- The concept of identity is not the most often explored element in this game to be sure, but I still found it fascinating to see how Aveline managed to live multiple lives within one body all the while not quite conforming to whatever standards had been set for each personification she assumed. The Lady disguise for example had her learn all of the accepted ‘feminine' graces of society- playing the piano, always impeccably dressed and sweet-spoken, but underneath she has a keen business acumen and is a problem solver for her father’s business. Most of this is a mask for her, however not once does she sacrifice the faith she has in herself and her abilities. As The Slave, she is aware that she is seen little more than a workhorse for the higher classes. Nobody casts a second glance or even a cursory look at her as she blends in with the crowd while going about her undercover business. Finally, The Assassin role, arguably her truest form does not discriminate between masculine and feminine role-play- the most simple example being is her brutality in battle, but it goes well beyond her talents for fatality. She is a cerebral warrior, not just a blunt instrument of murder. Aveline is an avatar for the notion that all of us assume different characteristics as we go through life, depending on what is asked of us but also how we feel we shouldn’t discard who we are at the core.
The music. Although Jesper Kyd does not return, we get a worthy fill in by composer Winifred Phillips and producer Winnie Waldron and these women have got the skill. Their soundtrack for Aveline doesn’t come right out and slap you across the face, but it’s a gentle insinuation that fits the character’s feelings and situations. Here’s hoping if a bigger Aveline-centric game is made these dames come back.

All of these elements are what saves the game, so let us move on to its detriments, and let me just say now, this will be difficult for me to write because again, I really wanted to completely love this game.

- It’s far too short and hop-shod to serve as a full-fledged story. I have nothing against keeping something short and sweet, but you gotta pick your battles. Considering this game presented a lot of firsts and promise, there was so much more under the surface awaiting to rise. I understand this game was originally intended for a handheld, but this is the debut of a strong, likeable and different Assassin protagonist. There is so much potential waiting to be explored here but a lot of it is glossed over in passing or never addressed at all. A damn shame.

- It’s not challenging. There aren’t any missions or problem-solving that gives the player the sensation of accomplishment. Quite a lot of it hearkened back to the very first game in which your character gets information on a target, does a bit of recon before doing the deed. Other than the over-arching plot at hand, there isn’t anything else of value story-wise.

- The other characters. While Aveline is magnificent, those who she shares the game with are not so much, namely her assistant Alfre-er, Monsiuer Blanc who also works in her father’s business. Call me unfair but this guy really had no business to have as big a role as he did in this game. He sorted out Aveline’s travel arrangements and gathered several morsels of intelligence and that’s all of value he ever did. He’s mainly devoid of personality and the most emotion he shows is when he is sweating at the collar when Aveline allows him to tag along on a mission that consists of driving an out of control carriage. Granted, it was nice to see a bit of a play on gender role reversal by making Aveline the hero and Blanc the damsel, but still, his existence here isn’t necessary. The only other character that makes a statement is Aveline’s step-mother Madeline with whom she shares an abolitionist view on slavery. There is a unique chemistry between the two and it was refreshing to see two female characters on the level with each other.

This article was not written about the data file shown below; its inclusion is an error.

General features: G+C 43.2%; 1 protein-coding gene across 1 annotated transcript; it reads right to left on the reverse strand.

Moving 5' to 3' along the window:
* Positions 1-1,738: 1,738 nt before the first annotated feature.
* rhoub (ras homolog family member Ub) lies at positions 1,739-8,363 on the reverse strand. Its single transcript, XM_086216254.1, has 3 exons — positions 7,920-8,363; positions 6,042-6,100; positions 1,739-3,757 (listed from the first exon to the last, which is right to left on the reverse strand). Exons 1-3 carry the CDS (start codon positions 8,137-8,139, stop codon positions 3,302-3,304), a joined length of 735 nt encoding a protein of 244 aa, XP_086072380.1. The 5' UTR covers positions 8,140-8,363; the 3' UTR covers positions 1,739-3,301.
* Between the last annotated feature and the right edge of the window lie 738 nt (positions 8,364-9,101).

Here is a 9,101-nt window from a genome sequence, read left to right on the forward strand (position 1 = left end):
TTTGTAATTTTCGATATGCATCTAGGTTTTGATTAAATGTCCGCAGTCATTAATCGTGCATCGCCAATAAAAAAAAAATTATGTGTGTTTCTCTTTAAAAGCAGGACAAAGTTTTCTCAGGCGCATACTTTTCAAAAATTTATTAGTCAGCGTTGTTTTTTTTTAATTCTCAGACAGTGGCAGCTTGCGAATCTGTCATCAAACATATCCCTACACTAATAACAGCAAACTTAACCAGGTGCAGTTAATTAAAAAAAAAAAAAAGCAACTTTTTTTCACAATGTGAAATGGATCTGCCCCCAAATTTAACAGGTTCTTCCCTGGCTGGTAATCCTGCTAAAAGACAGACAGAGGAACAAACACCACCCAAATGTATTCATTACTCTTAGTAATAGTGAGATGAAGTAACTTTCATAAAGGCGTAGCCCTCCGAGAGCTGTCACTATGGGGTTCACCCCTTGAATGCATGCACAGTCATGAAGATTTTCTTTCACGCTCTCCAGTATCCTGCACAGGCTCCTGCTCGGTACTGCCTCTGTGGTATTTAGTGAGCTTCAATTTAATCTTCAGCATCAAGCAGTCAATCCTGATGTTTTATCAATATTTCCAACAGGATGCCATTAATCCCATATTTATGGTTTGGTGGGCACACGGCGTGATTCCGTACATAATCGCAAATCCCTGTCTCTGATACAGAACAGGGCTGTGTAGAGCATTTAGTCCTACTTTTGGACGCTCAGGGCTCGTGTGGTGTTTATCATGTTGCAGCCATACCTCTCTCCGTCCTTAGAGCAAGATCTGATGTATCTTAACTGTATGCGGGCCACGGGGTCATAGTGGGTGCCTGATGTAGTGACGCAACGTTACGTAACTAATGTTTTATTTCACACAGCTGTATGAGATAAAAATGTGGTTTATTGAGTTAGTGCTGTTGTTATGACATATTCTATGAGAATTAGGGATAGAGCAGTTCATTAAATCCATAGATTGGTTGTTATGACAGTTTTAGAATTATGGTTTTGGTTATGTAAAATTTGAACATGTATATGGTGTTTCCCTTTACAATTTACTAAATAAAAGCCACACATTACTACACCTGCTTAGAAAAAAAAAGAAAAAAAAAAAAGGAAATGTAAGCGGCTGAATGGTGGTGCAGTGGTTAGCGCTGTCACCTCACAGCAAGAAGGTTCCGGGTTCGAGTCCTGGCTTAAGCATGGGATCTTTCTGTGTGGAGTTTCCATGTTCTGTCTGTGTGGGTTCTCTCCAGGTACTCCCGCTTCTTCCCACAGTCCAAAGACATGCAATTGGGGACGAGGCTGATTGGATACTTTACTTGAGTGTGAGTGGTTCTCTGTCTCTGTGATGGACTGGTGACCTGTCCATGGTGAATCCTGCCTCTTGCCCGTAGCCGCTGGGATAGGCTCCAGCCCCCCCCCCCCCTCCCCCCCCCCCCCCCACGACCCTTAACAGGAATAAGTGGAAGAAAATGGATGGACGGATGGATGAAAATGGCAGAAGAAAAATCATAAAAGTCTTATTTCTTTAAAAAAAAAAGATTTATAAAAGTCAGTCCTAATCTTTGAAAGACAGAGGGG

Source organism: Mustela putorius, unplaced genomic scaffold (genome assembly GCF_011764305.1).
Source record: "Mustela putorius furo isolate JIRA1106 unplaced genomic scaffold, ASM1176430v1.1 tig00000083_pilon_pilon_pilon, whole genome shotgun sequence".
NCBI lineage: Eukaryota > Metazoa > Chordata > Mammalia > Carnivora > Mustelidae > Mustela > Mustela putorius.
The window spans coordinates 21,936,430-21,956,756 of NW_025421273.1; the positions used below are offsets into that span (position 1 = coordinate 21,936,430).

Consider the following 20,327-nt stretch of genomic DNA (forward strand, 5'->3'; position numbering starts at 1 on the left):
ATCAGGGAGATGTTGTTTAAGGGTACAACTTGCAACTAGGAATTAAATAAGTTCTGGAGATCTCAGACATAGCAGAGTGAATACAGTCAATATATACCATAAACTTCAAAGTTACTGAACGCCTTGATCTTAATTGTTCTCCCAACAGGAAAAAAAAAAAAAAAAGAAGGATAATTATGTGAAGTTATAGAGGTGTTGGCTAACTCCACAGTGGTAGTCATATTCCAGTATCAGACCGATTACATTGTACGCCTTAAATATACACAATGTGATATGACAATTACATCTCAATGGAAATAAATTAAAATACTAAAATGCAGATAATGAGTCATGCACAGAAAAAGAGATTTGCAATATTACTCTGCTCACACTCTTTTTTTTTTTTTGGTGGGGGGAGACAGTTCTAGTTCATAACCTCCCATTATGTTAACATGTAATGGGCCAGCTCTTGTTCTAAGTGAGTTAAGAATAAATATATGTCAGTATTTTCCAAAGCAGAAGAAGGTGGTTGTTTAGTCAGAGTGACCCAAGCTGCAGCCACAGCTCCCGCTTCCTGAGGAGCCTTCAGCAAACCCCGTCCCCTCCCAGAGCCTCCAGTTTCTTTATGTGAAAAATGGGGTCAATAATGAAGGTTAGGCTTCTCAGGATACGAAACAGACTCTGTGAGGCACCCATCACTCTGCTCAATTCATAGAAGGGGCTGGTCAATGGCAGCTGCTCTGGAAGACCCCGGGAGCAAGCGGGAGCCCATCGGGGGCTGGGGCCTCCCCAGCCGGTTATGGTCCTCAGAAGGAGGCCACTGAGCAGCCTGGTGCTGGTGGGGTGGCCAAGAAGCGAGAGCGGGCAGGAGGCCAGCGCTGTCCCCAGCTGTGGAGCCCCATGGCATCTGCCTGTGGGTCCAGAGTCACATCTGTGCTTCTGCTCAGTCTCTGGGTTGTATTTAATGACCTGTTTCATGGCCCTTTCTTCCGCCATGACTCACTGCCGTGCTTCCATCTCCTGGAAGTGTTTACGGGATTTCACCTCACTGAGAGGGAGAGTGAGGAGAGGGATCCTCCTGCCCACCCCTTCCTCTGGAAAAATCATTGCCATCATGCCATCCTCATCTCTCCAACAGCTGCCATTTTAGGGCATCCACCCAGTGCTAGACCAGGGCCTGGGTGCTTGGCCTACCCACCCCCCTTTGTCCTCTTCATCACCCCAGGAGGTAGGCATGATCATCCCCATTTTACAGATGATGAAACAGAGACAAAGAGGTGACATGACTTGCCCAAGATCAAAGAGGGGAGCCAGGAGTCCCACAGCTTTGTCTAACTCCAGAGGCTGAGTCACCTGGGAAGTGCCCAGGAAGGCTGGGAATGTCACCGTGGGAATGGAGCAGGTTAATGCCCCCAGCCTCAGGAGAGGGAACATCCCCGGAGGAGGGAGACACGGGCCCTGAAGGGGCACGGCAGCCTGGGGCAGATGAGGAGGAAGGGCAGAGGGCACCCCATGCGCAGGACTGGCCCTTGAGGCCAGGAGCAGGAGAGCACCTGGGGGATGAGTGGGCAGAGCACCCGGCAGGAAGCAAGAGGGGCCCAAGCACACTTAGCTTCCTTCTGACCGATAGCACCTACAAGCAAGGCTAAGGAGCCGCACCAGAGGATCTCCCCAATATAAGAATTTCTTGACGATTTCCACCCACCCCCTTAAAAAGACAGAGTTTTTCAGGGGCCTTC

OTP. Don't question it.
- The controls in this game generally speaking are fine but by goodness, some of the camera angles had me thoroughly annoyed, specifically during a sequence involving a collapsing mine. Aveline would be running up a crumbling mine shaft having to take cover behind obstacles to avoid falling boulders before continuing the escape was just ridiculous. Again, I realise a lot of the mechanics were made specifically for the handheld component, but some patching never hurts.

- More Aveline and Connor! Okay, so Aveline is more than satisfactory as a lone lioness and ain't no damsel, but it was a blast however short-lived to see her team up with Connor. If there is ever another Aveline or Connor game, a cross-over of sorts would be welcome. Here though it was far too short to make a substantial impact. Dare I say though, Aveline seems to bring more personality out of Connor so perhaps it would be good for our Native Assassin… not to mention some hawt sex.

Overall, Assassin’s Creed: Liberation is a respectable effort but in retrospect most of it feels wasted because the only hold back it ultimately had was itself, and that is a tragedy. That’s not to say Aveline’s tale should be done (it had bloody better not be!), but for a dip in the pond, it doesn’t make a lot of ripples outside its main character. I sincerely hope Ubisoft laces their corsets up and delivers us an Aveline outing that is a true tour de force, because until then, we only get this meow that could have been a roar for a game. Come back to us Aveline and bring Hell with you!
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About The Popcorn Unicorn

Fallen Botticelli Angel/Elightened Eldritch/Lunatic Fringe